The resulting analysis identifies quality lapses in an application’s source code, and provides precise guidance on how to fix the problems. Additionally, AIP validates architecture, ensures adherence to frameworks, and automates sizing such as function points. Doing so provides a robust view of the systems size, complexity, and quality.
Measure the Business Impact of Quality
Through extensive research and industrial experience, CAST has identified five areas of structural software quality that most impact business risks and outcomes. Each of these five areas can be assessed by measuring numerous attributes of the software that can summarize structural software quality at a level that can be related to business value.
Navigate Risk with Actionable Insight
Identifying the root cause of system risk is only the first step. CAST assessment with AIP not only identifies these issues, it provides rationale as to which violations have been recorded and which are most critical. IT also creates action plans that lead technical teams in the remediation effort.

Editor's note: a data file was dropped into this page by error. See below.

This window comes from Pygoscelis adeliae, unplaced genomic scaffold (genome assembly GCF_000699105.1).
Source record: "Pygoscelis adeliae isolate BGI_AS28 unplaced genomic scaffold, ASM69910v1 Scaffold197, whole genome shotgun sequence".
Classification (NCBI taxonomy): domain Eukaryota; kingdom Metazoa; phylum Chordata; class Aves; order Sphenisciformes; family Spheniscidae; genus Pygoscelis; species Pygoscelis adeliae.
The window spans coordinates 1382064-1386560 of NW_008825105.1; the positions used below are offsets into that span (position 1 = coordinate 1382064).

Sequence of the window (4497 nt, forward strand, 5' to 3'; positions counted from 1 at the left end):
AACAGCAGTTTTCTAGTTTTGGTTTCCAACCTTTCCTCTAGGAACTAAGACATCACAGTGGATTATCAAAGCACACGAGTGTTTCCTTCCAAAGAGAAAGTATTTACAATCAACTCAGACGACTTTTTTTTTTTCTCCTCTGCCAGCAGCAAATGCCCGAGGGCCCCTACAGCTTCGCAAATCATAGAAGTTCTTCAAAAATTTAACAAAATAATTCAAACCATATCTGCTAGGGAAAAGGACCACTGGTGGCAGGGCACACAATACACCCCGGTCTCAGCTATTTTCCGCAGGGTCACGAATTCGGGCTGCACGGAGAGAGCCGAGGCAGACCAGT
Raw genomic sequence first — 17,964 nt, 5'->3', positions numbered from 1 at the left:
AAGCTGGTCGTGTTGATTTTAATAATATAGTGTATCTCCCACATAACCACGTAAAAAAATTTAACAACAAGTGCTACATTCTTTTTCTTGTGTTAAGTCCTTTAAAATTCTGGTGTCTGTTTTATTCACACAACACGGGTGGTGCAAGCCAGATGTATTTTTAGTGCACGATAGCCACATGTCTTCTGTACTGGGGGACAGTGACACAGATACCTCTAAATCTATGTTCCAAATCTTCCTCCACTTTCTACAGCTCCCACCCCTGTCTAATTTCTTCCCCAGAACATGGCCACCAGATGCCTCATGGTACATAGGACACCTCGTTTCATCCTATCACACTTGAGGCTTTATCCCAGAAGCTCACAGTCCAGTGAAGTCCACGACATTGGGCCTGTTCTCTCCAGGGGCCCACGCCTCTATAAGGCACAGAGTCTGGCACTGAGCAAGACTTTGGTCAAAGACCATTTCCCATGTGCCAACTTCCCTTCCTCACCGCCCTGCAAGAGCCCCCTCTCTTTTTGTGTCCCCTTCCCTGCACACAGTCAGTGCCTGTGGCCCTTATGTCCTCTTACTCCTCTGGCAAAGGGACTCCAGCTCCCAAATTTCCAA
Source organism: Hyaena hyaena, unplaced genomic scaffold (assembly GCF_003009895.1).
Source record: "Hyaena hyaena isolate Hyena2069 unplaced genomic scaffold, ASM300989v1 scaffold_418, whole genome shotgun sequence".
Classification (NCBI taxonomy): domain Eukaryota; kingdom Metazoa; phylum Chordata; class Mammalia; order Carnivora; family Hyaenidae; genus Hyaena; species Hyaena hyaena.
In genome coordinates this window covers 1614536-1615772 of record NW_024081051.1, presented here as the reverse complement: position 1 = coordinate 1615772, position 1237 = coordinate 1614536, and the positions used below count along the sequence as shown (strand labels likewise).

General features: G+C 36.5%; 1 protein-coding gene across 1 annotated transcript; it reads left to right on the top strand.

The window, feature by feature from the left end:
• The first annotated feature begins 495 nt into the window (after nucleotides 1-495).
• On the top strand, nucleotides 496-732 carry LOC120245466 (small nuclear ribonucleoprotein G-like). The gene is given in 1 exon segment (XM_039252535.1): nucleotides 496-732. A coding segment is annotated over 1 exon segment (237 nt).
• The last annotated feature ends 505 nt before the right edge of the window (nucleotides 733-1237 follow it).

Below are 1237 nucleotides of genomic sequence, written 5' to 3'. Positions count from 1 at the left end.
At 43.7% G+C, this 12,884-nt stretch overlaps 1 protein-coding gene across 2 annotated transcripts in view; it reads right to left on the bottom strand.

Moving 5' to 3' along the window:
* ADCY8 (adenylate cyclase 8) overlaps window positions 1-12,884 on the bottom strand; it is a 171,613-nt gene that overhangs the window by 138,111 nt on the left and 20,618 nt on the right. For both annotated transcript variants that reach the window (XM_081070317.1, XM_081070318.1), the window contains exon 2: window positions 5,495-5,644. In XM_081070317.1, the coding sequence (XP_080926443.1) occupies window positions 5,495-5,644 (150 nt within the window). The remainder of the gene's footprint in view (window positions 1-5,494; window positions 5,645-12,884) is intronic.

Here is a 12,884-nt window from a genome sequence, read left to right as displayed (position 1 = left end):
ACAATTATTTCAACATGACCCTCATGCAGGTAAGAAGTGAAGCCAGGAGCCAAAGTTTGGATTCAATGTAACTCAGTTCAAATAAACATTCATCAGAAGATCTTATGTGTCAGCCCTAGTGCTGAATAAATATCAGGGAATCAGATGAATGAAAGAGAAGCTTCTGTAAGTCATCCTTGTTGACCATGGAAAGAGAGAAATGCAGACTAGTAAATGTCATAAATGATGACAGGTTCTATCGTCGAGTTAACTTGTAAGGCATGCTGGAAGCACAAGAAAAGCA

You Can’t Stay in the Harbor to Wait Out the Storm
As a leader, you need to ensure your team has the time and resources needed to root out and eliminate risks that can potentially damage the business. The key to effectively managing risks in an application portfolio is early detection of issues and the ability to quickly mitigate them.
With the detailed information provided by AIP in hand, application development executives and business leaders can map out and monitor aggressive remediation efforts that drive out system-level risk, resulting in more resilient and reliable applications.
Whether you need a macro-view of your portfolio risks or a micro-view of a specific application, CAST’s suite of assessment solutions can help. Contact your CAST representative now to learn how we can create the visibility needed to navigate through these troubled waters.